Learn why being present and quiet can be the best way to help people at the end of life.
Deanna Cochran, hospice nurse, EOL doula, and founder of the CareDoula® School of Accompanying the Dying returns in this episode for Part 2 of our “deep dive” conversation (check out Part 1here.) We talk about the impact of COVID on end-of-life work and how it has brought to our awareness the inequities that exist in our society and in healthcare. Caring for ourselves is another important topic of our discussion and Deanna shares how she stays sane while doing incredibly stressful work. Learn more at Deanna’s website:
Check out the Series I’ve recorded in the past here
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In today’s episode we’ll look at some common euphemisms for death and learn how and why they came into use, how to break down our societal taboos against talking about death, and when it might actually be appropriate to use euphemisms.
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In a new feature for this podcast I will start by highlighting some recent “death-positive” events in the news:
First a wonderful story appeared in USA Today about Morrie Boogaart, a 91-year 0ld man living out his last days in an assisted living facility in Michigan. While he his mostly bed bound due to his physical health, Morrie spends his days knitting hats for the homeless. So far he has given away over 8,000 hats! Thank you Morrie for being an inspiring example of how to live fully for all your days and use whatever energy and capacity you have to be of loving service to others. You are my hero!
Next a study reported in the Journal of Psychopharmacology and on ScienceMag.orgdemonstrated that cancer patients who were given the hallucinogen psilocybin experienced a significant decrease in depression and anxiety. According to the author, the patients who had a “mystical experience” while using the hallucinogen were the most likely to have a reduction in fear. This compelling finding supports the data from consciousness studies that show that as consciousness develops there is less and less fear of death at each expanded stage of development, which will be significant later in this discussion.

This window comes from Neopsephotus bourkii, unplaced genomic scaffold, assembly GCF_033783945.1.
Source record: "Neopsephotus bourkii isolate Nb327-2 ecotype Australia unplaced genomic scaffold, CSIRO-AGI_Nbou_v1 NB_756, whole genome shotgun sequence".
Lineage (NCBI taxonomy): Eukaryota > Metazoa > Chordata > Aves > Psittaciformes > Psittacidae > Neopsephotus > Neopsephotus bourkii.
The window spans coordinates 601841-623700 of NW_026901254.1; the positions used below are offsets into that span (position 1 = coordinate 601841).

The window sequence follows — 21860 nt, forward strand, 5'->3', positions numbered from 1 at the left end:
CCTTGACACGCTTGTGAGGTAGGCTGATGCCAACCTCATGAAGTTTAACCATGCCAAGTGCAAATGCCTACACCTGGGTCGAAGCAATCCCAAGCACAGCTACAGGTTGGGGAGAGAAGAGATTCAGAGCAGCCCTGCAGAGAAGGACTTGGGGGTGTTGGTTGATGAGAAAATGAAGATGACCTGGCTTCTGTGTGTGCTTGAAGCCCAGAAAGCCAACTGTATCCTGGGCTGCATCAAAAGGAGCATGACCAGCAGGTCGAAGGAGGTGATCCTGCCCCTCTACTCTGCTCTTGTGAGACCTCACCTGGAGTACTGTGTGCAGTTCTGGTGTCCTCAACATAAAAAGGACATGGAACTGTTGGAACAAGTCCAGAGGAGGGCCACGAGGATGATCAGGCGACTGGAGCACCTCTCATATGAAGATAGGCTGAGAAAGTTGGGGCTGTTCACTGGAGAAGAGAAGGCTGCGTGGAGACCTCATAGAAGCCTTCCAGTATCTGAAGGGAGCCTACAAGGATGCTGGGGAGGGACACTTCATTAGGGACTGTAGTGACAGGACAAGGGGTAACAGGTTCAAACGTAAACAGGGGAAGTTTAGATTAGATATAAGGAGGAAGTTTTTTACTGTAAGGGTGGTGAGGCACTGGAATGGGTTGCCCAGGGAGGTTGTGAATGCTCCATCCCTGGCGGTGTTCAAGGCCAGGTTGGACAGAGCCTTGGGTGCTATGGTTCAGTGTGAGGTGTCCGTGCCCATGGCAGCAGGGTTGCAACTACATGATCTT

As we turn to look at the use of euphemisms about death I want to explain why I use the term “end of life” in many of my discussions because some people have accused me of “soft-peddling” death when I use that phrase. But here’s what I mean when I refer to the end of life: I see End of Life as the final stage of human development that incorporates the process of dying, death itself, and the time after death.
For me, End of Life describes the phase on our journey through life when our attention finally turns to the fact that we are mortal and death is inevitable. When we begin to prepare for our eventual death we have entered the End-of-Life Stage in our human development. For some this stage doesn’t start until the process of dying is underway, but for others of us it begins earlier, when death may still be many months or even years in the future. So “end of life” is not a euphemism for death – it is a term that incorporates much more than the moment of death or the dying process.
An interesting article from the Journal in English Lexicology describes the functions of euphemisms throughout human history:
To protect from discomfort over a subject that is “taboo”
To mislead or misrepresent (as in some advertising)